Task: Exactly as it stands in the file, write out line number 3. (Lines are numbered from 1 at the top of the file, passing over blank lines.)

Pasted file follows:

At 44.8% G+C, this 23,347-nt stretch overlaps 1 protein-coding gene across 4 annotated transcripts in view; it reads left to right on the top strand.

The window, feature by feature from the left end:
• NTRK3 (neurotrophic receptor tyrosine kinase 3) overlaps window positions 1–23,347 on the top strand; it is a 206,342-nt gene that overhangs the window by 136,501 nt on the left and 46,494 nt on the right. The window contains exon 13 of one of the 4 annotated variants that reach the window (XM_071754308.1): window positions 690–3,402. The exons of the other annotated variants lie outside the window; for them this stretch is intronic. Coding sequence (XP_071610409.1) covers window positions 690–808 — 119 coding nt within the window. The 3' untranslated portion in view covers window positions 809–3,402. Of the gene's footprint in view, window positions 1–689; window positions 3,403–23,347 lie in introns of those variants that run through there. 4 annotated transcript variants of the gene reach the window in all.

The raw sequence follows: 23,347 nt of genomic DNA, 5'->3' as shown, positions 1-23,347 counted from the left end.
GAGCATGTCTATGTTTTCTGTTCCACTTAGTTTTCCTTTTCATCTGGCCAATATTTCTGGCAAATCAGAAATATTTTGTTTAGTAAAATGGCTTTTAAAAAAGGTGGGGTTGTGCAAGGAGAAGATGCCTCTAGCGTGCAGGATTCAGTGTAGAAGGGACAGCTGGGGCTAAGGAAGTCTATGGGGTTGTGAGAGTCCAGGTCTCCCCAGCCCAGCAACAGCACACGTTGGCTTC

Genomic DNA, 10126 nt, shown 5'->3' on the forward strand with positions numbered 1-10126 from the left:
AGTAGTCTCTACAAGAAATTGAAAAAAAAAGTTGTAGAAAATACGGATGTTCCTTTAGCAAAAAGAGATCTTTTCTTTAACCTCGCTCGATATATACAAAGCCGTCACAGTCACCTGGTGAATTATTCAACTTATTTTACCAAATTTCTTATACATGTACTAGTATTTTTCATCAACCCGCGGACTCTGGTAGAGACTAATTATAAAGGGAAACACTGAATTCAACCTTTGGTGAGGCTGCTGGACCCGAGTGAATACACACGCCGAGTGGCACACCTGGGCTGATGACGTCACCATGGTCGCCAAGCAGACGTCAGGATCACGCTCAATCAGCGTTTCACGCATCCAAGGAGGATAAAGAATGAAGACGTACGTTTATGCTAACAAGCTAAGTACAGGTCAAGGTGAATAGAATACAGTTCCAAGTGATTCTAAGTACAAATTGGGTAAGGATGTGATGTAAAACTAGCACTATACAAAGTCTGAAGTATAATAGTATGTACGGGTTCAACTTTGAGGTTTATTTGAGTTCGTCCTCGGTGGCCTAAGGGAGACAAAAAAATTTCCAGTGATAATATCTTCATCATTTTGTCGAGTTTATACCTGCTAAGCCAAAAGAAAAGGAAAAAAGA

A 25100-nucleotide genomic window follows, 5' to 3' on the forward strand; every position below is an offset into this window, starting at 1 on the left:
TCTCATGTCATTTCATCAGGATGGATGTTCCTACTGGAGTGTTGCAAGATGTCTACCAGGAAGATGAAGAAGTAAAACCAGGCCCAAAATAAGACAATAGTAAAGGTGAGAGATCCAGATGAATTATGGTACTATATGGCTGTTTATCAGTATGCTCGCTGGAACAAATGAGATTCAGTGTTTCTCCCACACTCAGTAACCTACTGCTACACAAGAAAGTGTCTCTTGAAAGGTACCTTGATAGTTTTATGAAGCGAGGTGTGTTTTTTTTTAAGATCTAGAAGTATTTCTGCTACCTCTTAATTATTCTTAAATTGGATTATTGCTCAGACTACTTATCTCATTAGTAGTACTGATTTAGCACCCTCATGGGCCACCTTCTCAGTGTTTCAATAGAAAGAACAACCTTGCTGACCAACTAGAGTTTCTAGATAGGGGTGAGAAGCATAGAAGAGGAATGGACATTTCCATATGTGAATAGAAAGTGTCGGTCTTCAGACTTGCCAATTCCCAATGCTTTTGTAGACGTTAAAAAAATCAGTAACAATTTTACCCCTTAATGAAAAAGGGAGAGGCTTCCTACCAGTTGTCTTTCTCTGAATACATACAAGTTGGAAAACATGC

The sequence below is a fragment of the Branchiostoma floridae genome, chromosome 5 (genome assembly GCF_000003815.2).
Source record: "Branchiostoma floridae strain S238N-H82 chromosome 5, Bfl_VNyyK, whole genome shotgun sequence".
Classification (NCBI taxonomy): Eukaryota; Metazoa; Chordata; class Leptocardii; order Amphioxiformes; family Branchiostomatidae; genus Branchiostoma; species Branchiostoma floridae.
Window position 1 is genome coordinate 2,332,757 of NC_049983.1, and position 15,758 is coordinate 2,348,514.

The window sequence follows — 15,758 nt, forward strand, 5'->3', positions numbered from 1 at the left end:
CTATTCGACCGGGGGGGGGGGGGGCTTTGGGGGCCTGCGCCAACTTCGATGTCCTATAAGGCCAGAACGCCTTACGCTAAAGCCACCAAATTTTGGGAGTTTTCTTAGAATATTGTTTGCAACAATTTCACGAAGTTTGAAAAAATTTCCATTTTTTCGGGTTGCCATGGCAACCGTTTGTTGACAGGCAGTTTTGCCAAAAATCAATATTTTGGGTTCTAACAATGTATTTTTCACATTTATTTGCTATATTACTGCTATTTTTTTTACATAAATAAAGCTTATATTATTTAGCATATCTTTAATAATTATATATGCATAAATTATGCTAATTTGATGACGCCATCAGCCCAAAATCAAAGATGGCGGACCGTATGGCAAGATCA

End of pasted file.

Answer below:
• NTRK3 (neurotrophic receptor tyrosine kinase 3) overlaps window positions 1–23,347 on the top strand; it is a 206,342-nt gene that overhangs the window by 136,501 nt on the left and 46,494 nt on the right. The window contains exon 13 of one of the 4 annotated variants that reach the window (XM_071754308.1): window positions 690–3,402. The exons of the other annotated variants lie outside the window; for them this stretch is intronic. Coding sequence (XP_071610409.1) covers window positions 690–808 — 119 coding nt within the window. The 3' untranslated portion in view covers window positions 809–3,402. Of the gene's footprint in view, window positions 1–689; window positions 3,403–23,347 lie in introns of those variants that run through there. 4 annotated transcript variants of the gene reach the window in all.